When police busted a shoplifting ring operating out of a liquor store last spring, they calculated that the dozen or so people involved had swiped at least $375,000 worth of goods from retailers such as Walmart, Lowe’s, and Walgreens. The pair heading the ring relied on small-time thieves, including several with drug arrest records, to launch brazen “grab-and-go” operations in which they snatched expensive goods and then raced out of stores and fled in cars with phony license plates. Though police and prosecutors often categorize shoplifting as a nonviolent crime, the gang’s sprees resulted in several physical confrontations, including one in which a gang member assaulted a store employee with a stun gun. This may sound similar to the organized smash-and-grab lootings that have plagued high-end retailers in San Francisco and other Northern California communities recently, but this gang was operating out of Daytona Beach, Florida—and had done so for nearly two years.
— Read on www.city-journal.org/smash-and-grab-retail

Thoughts on New York’s Manhattan’s District Attorney’s Day One Memo

Alvin Bragg the Manhattan DA is not the first DA to make a policy manifesto on how their office will run. His is one of the most resent. Bragg is part of a Progressive Prosecutor movement that is moving through some of the most crime ridden cities. Manhattan joins Philadelphia, Baltimore, Chicago, Seattle, and Los Angeles with their progressive movement.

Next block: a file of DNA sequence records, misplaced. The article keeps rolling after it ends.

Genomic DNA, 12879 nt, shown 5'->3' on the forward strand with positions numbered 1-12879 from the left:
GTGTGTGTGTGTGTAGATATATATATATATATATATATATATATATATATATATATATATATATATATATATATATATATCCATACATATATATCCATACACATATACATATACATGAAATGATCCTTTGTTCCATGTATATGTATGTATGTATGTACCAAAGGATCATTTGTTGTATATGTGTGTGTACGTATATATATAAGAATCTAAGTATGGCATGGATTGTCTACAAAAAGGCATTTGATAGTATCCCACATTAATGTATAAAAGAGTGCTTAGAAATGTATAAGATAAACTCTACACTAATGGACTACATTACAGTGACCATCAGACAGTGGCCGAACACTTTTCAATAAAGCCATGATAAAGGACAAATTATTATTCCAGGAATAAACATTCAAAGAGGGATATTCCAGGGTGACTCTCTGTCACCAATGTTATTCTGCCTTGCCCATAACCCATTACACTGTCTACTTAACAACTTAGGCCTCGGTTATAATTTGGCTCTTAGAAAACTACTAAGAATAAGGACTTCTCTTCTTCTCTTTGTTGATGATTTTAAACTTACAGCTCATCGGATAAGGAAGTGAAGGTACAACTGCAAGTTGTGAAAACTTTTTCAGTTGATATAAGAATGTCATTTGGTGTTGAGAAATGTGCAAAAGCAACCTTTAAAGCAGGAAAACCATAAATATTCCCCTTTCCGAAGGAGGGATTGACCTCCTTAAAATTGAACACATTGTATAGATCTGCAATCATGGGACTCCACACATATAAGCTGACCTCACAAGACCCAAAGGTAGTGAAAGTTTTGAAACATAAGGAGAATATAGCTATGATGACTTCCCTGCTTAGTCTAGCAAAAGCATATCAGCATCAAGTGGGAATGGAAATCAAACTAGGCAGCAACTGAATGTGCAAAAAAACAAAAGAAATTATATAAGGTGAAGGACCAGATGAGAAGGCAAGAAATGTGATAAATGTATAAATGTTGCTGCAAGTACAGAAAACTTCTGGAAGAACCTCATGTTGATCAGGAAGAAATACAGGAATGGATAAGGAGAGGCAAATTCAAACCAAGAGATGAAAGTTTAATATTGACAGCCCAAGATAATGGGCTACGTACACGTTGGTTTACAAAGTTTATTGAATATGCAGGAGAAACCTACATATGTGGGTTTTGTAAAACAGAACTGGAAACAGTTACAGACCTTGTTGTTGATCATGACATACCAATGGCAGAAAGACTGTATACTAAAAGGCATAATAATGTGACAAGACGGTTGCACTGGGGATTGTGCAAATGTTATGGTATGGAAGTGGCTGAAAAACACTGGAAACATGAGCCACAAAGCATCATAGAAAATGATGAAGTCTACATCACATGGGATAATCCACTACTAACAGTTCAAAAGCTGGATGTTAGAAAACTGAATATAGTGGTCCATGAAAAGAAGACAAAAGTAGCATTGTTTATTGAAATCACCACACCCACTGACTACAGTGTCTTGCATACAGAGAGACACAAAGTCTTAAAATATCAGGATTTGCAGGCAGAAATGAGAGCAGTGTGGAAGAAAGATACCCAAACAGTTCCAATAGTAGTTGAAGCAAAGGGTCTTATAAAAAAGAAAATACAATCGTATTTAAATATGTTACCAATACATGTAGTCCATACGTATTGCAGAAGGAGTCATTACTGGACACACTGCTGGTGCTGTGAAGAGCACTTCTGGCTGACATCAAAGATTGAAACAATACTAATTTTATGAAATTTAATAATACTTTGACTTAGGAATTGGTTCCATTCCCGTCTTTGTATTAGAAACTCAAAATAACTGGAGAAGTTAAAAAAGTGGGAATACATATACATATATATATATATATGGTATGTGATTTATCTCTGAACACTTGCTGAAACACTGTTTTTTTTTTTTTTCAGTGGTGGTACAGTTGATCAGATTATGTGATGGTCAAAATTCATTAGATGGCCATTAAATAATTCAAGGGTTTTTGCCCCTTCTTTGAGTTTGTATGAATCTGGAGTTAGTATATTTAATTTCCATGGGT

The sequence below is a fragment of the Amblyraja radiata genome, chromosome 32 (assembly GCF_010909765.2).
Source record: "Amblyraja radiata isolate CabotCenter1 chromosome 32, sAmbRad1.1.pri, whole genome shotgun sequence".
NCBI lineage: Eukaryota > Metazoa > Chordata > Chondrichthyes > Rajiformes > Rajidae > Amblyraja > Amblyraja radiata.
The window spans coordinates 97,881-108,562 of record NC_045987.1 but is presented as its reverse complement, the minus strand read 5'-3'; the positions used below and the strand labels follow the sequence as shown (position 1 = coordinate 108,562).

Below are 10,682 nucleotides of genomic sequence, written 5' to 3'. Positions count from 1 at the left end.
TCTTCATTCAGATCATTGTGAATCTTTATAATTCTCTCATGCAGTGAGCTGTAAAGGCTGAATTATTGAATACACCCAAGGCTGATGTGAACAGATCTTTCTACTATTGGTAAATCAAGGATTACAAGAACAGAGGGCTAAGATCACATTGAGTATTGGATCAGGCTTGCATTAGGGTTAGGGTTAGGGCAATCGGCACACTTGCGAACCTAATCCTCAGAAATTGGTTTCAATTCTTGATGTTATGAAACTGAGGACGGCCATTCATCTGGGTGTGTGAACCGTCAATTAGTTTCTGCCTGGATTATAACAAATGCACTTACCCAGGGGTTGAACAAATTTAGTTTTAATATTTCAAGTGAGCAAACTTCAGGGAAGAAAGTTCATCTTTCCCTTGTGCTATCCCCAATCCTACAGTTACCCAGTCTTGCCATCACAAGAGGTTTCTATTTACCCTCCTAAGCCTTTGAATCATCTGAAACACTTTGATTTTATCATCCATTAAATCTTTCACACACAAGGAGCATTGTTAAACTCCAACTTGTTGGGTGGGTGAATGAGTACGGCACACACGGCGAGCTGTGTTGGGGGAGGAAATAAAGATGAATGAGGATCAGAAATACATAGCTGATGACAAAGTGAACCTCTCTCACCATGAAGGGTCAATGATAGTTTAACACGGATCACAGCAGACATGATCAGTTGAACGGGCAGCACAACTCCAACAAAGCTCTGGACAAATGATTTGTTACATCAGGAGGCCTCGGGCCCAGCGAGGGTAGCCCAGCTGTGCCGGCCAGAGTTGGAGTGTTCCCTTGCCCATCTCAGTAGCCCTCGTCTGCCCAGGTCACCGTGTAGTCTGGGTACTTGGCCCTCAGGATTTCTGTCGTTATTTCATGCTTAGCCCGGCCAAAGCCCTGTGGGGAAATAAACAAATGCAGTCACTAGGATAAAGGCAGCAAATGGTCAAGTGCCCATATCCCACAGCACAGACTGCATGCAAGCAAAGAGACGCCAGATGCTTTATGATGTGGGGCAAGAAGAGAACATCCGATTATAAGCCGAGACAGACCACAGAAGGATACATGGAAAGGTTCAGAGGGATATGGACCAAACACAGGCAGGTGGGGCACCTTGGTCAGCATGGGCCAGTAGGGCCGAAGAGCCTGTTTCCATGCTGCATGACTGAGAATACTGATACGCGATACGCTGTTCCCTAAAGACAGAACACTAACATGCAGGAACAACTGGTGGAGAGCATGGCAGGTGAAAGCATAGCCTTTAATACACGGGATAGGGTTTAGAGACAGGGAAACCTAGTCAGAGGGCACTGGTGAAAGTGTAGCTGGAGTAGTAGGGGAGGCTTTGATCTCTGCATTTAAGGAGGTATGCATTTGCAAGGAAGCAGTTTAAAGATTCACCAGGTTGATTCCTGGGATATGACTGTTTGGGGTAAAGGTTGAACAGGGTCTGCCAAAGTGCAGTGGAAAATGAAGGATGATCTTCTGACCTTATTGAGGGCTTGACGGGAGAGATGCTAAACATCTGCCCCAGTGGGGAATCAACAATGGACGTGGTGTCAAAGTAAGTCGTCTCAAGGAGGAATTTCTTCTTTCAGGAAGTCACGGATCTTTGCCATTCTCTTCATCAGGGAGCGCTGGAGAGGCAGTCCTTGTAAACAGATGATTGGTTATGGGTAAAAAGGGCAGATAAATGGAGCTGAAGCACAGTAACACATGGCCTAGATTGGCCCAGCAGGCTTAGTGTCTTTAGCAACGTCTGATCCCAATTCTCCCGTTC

District Attorneys are supposed to be the leading “Law Enforcement Official” in their County. That would put them in the Executive Branch of government. Prosecutors enforce the law they don’t interpret the law and they don’t create the law. If Prosecutors want to change the law there is a process for doing so, it isn’t by improperly charging crimes that are robbery (with a weapon) as simple petit larceny. As a Prosecutor if you don’t like the fact that when someone robs another person by displaying a gun (§ 160.10(2b)) and can get sentenced up to 15 years in jail. It’s not the Prosecutors choice to establish the penalty for the crime, the legislators did that. Again there is a process to change the severity of the penalty through petitioning the legislator, it is not by artificially improperly charging a serious felony robbery to a petit larceny.